The Dutch fashion industry is facing a serious decline in turnover , but this is not caused only by an overall decline in consumer spending. It is also facing very rapid structural changes, especially in the European retail structure. As an economically liberal, open economy, with an accent on flexibility, changes to the industry often happen early in the Netherlands. It is therefore interesting to see how the Dutch Fashion industry and its Association MODINT, are reacting to the double impact of recession and structural changes.
The Dutch market for clothing shrank with 3.7% in value over 2013. Consumer confidence is slowly rising though, and the expectations for 2014 are better. Overall, the turnover in Dutch non food retail shrank at least 3% in the last quarter of 2013 (as compared to the same quarter in 2012). This was an improvement on the turnover development in the third quarter though. Volume decreased almost 3% in the fourth quarter so that prices in the non food retail also decreased slightly. Although for the total non food retail also 2014 is projected to show a better performance that 2013, still a decline of turnover is expected.
The biggest factor impacting on Dutch fashion brands’ markets is the ultra quick rise of the online retail channel. At this moment the share of clothing sold online i10 % and it is set to grow to 30% in 2020, as predicted by ING, the largest Dutch bank. For local fashion brands, this partially means a loss of market as often very big international players such as Zalando and Amazon account for a major part of the increase of the internet sales channel. These grow at the expense of independent multibrand offline retailers, who happen to be Dutch fashion brands’ major clients.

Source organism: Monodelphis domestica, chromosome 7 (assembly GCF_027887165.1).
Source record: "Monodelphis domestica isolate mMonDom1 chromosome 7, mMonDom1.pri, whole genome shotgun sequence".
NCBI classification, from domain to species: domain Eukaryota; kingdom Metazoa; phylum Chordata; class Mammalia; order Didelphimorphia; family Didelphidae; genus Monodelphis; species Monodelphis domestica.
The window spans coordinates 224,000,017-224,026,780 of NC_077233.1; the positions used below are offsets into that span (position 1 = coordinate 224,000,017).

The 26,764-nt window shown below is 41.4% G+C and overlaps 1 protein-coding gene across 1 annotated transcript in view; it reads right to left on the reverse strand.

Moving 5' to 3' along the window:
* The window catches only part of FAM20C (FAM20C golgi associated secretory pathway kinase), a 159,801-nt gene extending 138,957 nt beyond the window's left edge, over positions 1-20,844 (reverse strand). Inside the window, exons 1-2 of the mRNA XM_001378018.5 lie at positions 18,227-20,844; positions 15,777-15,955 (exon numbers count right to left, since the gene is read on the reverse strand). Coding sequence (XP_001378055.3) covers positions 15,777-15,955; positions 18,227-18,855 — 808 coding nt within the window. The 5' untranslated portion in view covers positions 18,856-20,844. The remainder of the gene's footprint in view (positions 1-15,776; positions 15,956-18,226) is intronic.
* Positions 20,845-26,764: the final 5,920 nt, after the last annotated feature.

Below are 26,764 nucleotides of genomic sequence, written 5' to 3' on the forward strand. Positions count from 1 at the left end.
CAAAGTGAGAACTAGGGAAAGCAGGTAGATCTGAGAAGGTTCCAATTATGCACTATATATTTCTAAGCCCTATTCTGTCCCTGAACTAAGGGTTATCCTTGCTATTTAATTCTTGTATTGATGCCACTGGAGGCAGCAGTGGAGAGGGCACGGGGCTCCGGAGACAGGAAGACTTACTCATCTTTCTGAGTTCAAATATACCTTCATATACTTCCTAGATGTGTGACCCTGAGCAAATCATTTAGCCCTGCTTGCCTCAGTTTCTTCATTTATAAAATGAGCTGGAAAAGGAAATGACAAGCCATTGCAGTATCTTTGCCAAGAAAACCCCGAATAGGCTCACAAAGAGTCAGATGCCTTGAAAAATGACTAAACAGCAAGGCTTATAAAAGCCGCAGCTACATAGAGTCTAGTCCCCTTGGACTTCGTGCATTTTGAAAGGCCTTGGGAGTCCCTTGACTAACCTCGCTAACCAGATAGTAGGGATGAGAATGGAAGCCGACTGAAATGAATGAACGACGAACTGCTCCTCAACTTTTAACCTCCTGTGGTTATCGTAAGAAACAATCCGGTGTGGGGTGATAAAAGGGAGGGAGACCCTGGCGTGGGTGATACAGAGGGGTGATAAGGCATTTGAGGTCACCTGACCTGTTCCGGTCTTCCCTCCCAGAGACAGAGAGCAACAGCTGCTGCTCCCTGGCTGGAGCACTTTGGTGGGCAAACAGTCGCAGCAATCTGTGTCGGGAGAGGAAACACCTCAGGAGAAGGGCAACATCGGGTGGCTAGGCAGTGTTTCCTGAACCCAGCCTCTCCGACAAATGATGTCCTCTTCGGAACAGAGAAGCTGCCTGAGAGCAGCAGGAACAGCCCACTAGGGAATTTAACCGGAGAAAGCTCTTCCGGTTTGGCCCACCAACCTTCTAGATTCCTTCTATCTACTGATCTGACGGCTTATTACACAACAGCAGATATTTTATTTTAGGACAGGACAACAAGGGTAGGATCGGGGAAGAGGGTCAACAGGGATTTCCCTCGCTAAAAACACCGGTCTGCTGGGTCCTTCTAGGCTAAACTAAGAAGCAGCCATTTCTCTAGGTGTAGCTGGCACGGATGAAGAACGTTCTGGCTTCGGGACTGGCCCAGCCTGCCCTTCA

Secondly, in dealing with social compliance and sustainability, the mid segment, mid sized brands are squeezed between large brands and retailers with funds and knowledge and very small operators, who start as a ‘sustainable brand’.
How is the industry association MODINT reacting to these structural changes?
First of all, MODINT has always chosen to help create an optimal climate for entrepreneurship and structural change, rather than pressing for protection. It has invested in convincing the Dutch government that the fashion industry, even though it outsources 99% of the production outside of the Netherlands, is a vibrant part of the ‘Creative Industry’, a vital component of the high cost Dutch economy. Bundling of size vis a vis the government has secured access to (limited) funds for the support of innovation in the fashion industry. MODINT is now focusing on involving its members in R&D projects on sustainability, 3D digital design, new business models and wearable technology. . In practice, MODINT is following a ‘routemap’ model, organizing strategic sessions bringing together fashion brands and designers, academics, suppliers to the industry and potential new entrants to the industry, such as electronics giant Philips electronics.
Secondly, MODINT has worked closely with the Dutch online retail association in developing a country and industry wide action program for online retailing of fashion focusing on practical advice to members on how to best combine the online and offline channels
And thirdly, House of Denim, a unique network of jeans brands, suppliers and professionals runs an ambitious program in support of the sizeable concentration of jeans brands in Amsterdam. It has set up the first dedicated jeans school in the world and is now developing a jeans research program with MODINT. House of Denim is also developing a location with a full fledged laboratory, based on the idea that for the development of world class jeans a place of production and finishing of jeans must be available in Amsterdam. House of Denim is not necessarily investing in bringing the production of jeans back to Amsterdam, but it is driving a renewed and necessary investment in product knowledge.